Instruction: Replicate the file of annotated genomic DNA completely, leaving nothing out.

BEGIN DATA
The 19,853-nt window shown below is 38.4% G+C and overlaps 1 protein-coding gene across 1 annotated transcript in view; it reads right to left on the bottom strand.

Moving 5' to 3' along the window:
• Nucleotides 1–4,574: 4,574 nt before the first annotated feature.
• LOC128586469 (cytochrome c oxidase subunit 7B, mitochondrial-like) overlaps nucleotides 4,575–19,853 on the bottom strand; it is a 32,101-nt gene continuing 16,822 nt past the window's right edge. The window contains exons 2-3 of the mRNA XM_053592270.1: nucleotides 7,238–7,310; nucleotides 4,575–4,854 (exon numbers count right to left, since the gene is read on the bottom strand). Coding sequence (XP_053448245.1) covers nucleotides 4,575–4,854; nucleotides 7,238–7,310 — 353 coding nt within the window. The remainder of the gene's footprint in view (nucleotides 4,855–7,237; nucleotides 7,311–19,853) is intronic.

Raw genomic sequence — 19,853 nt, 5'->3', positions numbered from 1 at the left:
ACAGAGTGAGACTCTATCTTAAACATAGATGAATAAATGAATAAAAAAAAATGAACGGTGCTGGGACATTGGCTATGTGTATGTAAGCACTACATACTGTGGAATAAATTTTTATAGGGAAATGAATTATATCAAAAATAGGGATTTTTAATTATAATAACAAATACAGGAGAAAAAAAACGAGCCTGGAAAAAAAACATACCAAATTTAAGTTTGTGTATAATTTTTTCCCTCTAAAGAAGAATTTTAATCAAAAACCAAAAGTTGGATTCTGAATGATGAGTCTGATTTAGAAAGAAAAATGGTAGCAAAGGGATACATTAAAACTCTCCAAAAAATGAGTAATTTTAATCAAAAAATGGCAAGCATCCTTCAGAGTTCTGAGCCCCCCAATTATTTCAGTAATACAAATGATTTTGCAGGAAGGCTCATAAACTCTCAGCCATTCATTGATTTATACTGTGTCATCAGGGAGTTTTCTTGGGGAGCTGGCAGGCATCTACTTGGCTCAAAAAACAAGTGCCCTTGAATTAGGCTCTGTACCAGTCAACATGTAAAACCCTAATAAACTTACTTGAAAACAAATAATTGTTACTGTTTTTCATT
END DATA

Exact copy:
The 19,853-nt window shown below is 38.4% G+C and overlaps 1 protein-coding gene across 1 annotated transcript in view; it reads right to left on the bottom strand.

Moving 5' to 3' along the window:
• Nucleotides 1–4,574: 4,574 nt before the first annotated feature.
• LOC128586469 (cytochrome c oxidase subunit 7B, mitochondrial-like) overlaps nucleotides 4,575–19,853 on the bottom strand; it is a 32,101-nt gene continuing 16,822 nt past the window's right edge. The window contains exons 2-3 of the mRNA XM_053592270.1: nucleotides 7,238–7,310; nucleotides 4,575–4,854 (exon numbers count right to left, since the gene is read on the bottom strand). Coding sequence (XP_053448245.1) covers nucleotides 4,575–4,854; nucleotides 7,238–7,310 — 353 coding nt within the window. The remainder of the gene's footprint in view (nucleotides 4,855–7,237; nucleotides 7,311–19,853) is intronic.

Raw genomic sequence — 19,853 nt, 5'->3', positions numbered from 1 at the left:
ACAGAGTGAGACTCTATCTTAAACATAGATGAATAAATGAATAAAAAAAAATGAACGGTGCTGGGACATTGGCTATGTGTATGTAAGCACTACATACTGTGGAATAAATTTTTATAGGGAAATGAATTATATCAAAAATAGGGATTTTTAATTATAATAACAAATACAGGAGAAAAAAAACGAGCCTGGAAAAAAAACATACCAAATTTAAGTTTGTGTATAATTTTTTCCCTCTAAAGAAGAATTTTAATCAAAAACCAAAAGTTGGATTCTGAATGATGAGTCTGATTTAGAAAGAAAAATGGTAGCAAAGGGATACATTAAAACTCTCCAAAAAATGAGTAATTTTAATCAAAAAATGGCAAGCATCCTTCAGAGTTCTGAGCCCCCCAATTATTTCAGTAATACAAATGATTTTGCAGGAAGGCTCATAAACTCTCAGCCATTCATTGATTTATACTGTGTCATCAGGGAGTTTTCTTGGGGAGCTGGCAGGCATCTACTTGGCTCAAAAAACAAGTGCCCTTGAATTAGGCTCTGTACCAGTCAACATGTAAAACCCTAATAAACTTACTTGAAAACAAATAATTGTTACTGTTTTTCATT